Drowning - Help

in Debt-free wannabe
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Lenners134Lenners134 Forumite
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Hello,

This is my first post on here for a while and I don't really know where to start.

Essentially through many bad decisions over the years, I have racked up near £40K's worth of debt with practically nothing to show for it.

I have multiple loans and although I'm not behind on any of them, I'm having to use my credit card regularly as once the loans and all the household bills have all been paid, there's practically nothing left and I'm back to using the CC to make it through until payday.  And I'm now approaching my credit cards limit so this cannot continue for much longer.

I have been looking and reading about DMP's but I don't really know where to start.  I see some people suggesting that I should try and save up an emergency fund as once I enter a DMP, my access to credit will not longer be available but as I'm struggling already, I'm not sure that I can really save up much in the way of an emergency fund.

If I do decide to go down the DMP route, do I just cancel my direct debits until the loans default or should I just revert to token payments until I get my finances under control a bit better?  I know my credit rating will suffer if I do default but with the amount of debt I've got now, I'm not sure it can really be that much worse

Sorry if this is a bit rambly but I think I have finally had my lightbulb moment and I cannot continue to just stick my head in the sand and feel like this is not happening.

Any help or guidance on the best way forward would be greatly received.


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  • Rob5342Rob5342 Forumite
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    Normally the advice here is to stop paying them until they default and then start the debt management plan. While you wait for them to default you can put the amount you would have paid into the debt management plan into an emergency fund.

    It can be a bit daunting at first but you really need to take the hit on your credit file and get things sorted once and for all. I struggled for years with credit card debts of £40k, I kept telling myself it would be better next year but it just kepy getting worse. Last year I started a debt management plan and with a combination of that and refunds from affordability complaints I've now got it down to £30k, and after making some CCA requests I've found that only £5k of that is enforceable. 
  • fatbellyfatbelly Forumite
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    As above. If you're heading for a dmp or insolvency, stop paying these non-priority debts and save an emergency fund and generally get your bits and pieces in order while they default you.

    Please post  a statement of affairs so that we can help you choose your best option or whether you're being a bit pessimistic here.

    https://www.lemonfool.co.uk/financecalculators/soa.php

    Link is to a calculator - please format for mse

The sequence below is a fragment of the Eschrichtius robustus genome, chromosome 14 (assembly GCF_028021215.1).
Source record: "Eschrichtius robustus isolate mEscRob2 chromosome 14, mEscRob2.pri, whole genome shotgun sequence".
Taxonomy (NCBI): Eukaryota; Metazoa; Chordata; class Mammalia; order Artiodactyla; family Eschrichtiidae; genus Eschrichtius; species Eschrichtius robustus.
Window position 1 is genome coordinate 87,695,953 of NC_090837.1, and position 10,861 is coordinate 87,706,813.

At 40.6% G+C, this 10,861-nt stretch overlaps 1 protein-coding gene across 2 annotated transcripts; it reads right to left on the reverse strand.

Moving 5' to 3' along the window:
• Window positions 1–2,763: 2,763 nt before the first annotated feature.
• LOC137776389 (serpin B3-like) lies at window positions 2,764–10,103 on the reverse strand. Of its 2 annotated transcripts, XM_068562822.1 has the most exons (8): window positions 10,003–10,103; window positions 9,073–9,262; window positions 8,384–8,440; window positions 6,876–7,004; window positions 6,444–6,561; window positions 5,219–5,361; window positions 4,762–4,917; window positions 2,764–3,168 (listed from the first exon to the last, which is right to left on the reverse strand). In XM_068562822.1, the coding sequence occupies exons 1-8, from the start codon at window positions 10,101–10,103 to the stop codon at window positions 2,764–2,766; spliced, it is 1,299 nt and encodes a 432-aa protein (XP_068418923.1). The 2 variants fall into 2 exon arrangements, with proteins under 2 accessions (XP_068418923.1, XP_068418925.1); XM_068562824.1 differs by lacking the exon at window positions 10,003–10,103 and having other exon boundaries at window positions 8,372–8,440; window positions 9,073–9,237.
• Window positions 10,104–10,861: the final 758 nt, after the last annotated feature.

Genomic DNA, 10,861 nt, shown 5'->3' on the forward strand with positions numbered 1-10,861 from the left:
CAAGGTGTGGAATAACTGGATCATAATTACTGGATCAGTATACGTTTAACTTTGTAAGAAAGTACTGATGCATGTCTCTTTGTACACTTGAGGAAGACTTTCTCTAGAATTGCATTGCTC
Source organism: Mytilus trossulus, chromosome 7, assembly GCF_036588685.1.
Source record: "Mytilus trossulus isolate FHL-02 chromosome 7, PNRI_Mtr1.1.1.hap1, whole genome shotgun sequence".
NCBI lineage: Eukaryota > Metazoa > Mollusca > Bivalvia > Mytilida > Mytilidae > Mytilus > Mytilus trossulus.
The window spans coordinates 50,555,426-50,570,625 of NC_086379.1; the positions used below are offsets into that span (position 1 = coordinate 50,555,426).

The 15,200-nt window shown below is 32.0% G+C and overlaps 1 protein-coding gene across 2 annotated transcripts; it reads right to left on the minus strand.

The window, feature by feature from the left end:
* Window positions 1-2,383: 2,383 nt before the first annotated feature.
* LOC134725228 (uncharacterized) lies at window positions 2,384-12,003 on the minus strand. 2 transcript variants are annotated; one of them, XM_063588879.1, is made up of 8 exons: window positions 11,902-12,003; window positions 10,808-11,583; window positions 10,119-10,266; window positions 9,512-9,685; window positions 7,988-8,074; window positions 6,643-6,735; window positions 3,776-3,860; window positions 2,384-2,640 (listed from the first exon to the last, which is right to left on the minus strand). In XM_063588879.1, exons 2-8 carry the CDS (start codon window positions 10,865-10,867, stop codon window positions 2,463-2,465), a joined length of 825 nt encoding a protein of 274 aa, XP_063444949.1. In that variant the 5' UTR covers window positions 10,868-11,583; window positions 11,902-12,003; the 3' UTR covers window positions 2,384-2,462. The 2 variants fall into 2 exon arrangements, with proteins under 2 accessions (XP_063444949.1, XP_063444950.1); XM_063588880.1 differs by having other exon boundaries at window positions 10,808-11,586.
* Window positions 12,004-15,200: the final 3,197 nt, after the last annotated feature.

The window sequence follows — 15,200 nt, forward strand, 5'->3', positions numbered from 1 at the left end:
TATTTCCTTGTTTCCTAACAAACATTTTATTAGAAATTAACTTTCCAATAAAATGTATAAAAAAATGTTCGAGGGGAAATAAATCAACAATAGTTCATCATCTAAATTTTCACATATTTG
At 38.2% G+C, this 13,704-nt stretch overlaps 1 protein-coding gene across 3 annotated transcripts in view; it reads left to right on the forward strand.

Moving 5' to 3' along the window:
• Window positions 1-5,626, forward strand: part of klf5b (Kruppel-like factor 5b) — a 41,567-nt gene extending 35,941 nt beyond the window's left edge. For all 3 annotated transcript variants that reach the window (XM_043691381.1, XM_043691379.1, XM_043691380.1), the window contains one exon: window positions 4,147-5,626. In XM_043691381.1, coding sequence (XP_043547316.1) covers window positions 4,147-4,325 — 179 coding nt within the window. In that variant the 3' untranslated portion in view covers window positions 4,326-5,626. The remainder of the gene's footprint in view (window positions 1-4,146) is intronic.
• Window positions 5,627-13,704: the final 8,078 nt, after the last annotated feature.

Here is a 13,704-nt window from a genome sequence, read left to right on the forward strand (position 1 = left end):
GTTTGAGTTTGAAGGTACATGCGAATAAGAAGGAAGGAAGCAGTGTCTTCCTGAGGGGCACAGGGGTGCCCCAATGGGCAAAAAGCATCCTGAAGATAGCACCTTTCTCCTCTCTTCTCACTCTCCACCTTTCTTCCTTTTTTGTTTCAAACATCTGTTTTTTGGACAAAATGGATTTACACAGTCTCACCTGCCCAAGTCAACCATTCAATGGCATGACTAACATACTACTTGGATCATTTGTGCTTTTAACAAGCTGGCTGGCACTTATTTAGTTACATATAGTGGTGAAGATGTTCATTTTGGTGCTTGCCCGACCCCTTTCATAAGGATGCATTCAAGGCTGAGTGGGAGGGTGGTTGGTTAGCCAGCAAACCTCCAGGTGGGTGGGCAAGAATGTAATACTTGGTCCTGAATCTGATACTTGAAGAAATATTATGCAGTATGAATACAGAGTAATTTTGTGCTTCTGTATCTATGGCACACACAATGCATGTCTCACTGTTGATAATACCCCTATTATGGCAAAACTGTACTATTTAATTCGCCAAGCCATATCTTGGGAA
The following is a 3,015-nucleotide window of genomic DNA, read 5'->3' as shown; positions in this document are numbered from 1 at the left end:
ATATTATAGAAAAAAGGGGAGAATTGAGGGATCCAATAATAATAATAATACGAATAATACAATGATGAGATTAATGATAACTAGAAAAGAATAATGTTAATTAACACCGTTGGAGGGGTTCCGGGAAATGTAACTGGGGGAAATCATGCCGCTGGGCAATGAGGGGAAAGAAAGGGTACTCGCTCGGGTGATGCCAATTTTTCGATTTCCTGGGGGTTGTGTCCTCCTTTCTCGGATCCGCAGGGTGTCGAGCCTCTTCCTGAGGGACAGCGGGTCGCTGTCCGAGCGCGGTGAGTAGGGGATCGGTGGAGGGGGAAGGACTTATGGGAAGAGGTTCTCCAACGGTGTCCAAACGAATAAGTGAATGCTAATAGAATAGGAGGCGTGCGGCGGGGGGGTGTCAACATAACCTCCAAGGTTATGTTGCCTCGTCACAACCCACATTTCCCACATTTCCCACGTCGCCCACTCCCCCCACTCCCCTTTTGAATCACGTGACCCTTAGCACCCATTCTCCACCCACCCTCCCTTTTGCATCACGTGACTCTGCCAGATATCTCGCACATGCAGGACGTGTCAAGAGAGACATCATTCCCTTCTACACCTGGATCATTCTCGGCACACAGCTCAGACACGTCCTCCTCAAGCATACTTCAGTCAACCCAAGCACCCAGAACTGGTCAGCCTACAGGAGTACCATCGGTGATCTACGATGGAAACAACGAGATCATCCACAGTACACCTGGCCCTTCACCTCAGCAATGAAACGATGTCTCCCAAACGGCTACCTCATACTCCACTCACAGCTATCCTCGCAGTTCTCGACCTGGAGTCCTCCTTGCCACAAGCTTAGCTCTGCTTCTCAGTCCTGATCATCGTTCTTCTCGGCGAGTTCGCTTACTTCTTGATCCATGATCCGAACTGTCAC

• RASRAS Forumite
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    Hi 

    You're in a debt spiral and need to get your priorities right. And stop the spiral.


    I have multiple loans and although I'm not behind on any of them, I'm having to use my credit card regularly as once the loans and all the household bills have all been paid, there's practically nothing left and I'm back to using the CC to make it through until payday.  And I'm now approaching my credit cards limit so this cannot continue for much longer.

    You need to pay all the household bills, and your other essential costs (travel, emergency fund etc) , and then you pay what you can afford towards your debts.

    The correct choice of debt management depends on your personal circumstances but the important things are:

    You get proper advice from a debt charity (stepchange, national debt line). Don't speak to any of the debt companies who push you into an IVA because they get a fee for referring you to an Insolvency Practitioner who charges you £9K.

    Once you make that decision, you won't be able to access more credit. Scary as that may sound, it will be a relief to get off the treadmill.

    To prepare for that, you need a safety net, created by putting much of the money you have been paying to the loan and card providers into your emergency fund. Obviously, you need to pay your essential expenses first but you aim to have enough to survive if something breaks or you have a family emergency.



    And if you stop paying your debts, the providers will default your accounts, which means that they stop charging interest. And that your credit record gets cleaner sooner than if you make arrangements to pay.

    As fatbelly suggests, the best thing is to do your SOA, so that people can advise you on a sustainable budget. Once that's sorted, you'll know how much you have left over to pay your debts
    The person who has not made a mistake, has made nothing
  • Lenners134Lenners134 Forumite
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    Hi All,

    Thanks for the responses.  Am working on an SOA today so will post that later.

    One question I do have is that if my current bank is one of my debtors, will they close my account if I default on the loan?